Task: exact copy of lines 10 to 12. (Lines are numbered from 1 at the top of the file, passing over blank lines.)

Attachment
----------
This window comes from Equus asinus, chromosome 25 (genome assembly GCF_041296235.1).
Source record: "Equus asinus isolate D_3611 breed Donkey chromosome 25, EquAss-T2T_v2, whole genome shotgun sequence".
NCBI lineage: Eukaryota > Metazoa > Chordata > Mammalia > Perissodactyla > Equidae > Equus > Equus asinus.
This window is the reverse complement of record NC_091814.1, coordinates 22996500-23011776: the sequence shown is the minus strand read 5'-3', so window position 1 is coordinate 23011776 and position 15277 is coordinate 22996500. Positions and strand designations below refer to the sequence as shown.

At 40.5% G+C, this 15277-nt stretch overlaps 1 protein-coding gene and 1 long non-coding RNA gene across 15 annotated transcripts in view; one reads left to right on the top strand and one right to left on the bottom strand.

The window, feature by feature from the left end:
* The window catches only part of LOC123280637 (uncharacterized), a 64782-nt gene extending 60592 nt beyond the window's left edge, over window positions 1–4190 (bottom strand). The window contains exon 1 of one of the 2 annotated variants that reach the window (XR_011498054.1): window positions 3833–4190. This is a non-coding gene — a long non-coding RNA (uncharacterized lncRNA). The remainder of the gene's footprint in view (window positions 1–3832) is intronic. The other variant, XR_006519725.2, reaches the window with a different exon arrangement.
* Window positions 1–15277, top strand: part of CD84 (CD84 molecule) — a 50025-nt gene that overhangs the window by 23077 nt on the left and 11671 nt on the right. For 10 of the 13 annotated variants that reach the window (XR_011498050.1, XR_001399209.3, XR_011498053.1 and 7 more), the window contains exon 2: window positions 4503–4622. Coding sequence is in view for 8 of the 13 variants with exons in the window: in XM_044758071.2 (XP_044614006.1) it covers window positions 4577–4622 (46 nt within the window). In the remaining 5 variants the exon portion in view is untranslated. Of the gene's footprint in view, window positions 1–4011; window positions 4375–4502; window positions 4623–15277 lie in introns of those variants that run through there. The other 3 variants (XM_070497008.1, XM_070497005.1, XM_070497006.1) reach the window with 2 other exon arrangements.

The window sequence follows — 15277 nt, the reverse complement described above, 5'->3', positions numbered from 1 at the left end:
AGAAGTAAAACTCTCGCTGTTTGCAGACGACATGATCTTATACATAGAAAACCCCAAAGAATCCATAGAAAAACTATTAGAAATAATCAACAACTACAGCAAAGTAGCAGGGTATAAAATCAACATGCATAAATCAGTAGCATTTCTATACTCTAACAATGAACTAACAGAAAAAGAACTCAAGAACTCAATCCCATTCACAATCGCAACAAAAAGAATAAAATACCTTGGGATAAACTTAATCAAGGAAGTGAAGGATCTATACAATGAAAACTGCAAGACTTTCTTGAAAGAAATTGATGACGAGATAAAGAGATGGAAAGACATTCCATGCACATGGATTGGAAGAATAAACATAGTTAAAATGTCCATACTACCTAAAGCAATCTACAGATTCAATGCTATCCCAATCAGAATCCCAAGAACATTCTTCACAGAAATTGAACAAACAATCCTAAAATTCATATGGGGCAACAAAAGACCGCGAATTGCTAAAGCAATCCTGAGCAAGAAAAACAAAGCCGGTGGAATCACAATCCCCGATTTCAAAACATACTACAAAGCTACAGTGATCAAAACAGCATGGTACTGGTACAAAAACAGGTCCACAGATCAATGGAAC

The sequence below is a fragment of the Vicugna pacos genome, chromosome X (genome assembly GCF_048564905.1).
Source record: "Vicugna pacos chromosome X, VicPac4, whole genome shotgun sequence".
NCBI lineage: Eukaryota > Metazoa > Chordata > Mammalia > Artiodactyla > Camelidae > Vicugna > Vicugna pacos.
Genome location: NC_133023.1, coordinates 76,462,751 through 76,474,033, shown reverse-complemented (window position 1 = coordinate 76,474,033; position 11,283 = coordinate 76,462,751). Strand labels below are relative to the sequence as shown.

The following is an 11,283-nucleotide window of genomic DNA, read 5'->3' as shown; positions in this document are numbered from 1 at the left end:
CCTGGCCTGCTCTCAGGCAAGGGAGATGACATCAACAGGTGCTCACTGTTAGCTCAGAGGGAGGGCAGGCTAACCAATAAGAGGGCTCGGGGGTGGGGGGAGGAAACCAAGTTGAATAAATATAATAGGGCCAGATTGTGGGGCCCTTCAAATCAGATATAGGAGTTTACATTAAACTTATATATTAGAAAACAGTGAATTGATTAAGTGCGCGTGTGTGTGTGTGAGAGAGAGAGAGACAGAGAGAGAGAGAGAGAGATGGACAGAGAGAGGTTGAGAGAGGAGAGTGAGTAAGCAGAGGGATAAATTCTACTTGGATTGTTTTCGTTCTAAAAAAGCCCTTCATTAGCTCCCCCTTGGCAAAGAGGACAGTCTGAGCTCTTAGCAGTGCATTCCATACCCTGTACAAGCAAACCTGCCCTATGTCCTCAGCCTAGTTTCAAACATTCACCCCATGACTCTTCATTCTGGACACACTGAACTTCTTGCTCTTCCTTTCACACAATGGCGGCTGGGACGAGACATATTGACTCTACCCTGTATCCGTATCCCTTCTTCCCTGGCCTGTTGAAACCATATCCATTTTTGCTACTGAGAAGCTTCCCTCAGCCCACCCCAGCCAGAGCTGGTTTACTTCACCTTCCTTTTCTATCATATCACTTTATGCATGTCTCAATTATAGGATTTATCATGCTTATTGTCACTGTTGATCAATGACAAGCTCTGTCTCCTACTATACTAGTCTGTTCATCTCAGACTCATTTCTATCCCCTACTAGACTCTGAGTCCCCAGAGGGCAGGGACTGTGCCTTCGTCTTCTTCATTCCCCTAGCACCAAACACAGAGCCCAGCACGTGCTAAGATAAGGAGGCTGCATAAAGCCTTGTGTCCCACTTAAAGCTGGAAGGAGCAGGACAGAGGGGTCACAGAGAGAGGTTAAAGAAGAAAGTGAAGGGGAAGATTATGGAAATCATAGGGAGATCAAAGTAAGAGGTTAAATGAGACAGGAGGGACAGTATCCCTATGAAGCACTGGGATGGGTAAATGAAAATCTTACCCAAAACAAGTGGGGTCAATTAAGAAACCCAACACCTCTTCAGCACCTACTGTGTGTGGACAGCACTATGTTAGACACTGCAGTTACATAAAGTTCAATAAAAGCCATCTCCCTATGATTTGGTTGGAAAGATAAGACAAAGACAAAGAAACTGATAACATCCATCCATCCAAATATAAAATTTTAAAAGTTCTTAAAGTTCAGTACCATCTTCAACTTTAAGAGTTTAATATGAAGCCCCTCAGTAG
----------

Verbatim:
AGAAGTAAAACTCTCGCTGTTTGCAGACGACATGATCTTATACATAGAAAACCCCAAAGAATCCATAGAAAAACTATTAGAAATAATCAACAACTACAGCAAAGTAGCAGGGTATAAAATCAACATGCATAAATCAGTAGCATTTCTATACTCTAACAATGAACTAACAGAAAAAGAACTCAAGAACTCAATCCCATTCACAATCGCAACAAAAAGAATAAAATACCTTGGGATAAACTTAATCAAGGAAGTGAAGGATCTATACAATGAAAACTGCAAGACTTTCTTGAAAGAAATTGATGACGAGATAAAGAGATGGAAAGACATTCCATGCACATGGATTGGAAGAATAAACATAGTTAAAATGTCCATACTACCTAAAGCAATCTACAGATTCAATGCTATCCCAATCAGAATCCCAAGAACATTCTTCACAGAAATTGAACAAACAATCCTAAAATTCATATGGGGCAACAAAAGACCGCGAATTGCTAAAGCAATCCTGAGCAAGAAAAACAAAGCCGGTGGAATCACAATCCCCGATTTCAAAACATACTACAAAGCTACAGTGATCAAAACAGCATGGTACTGGTACAAAAACAGGTCCACAGATCAATGGAAC

The sequence below is a fragment of the Vicugna pacos genome, chromosome X (genome assembly GCF_048564905.1).
Source record: "Vicugna pacos chromosome X, VicPac4, whole genome shotgun sequence".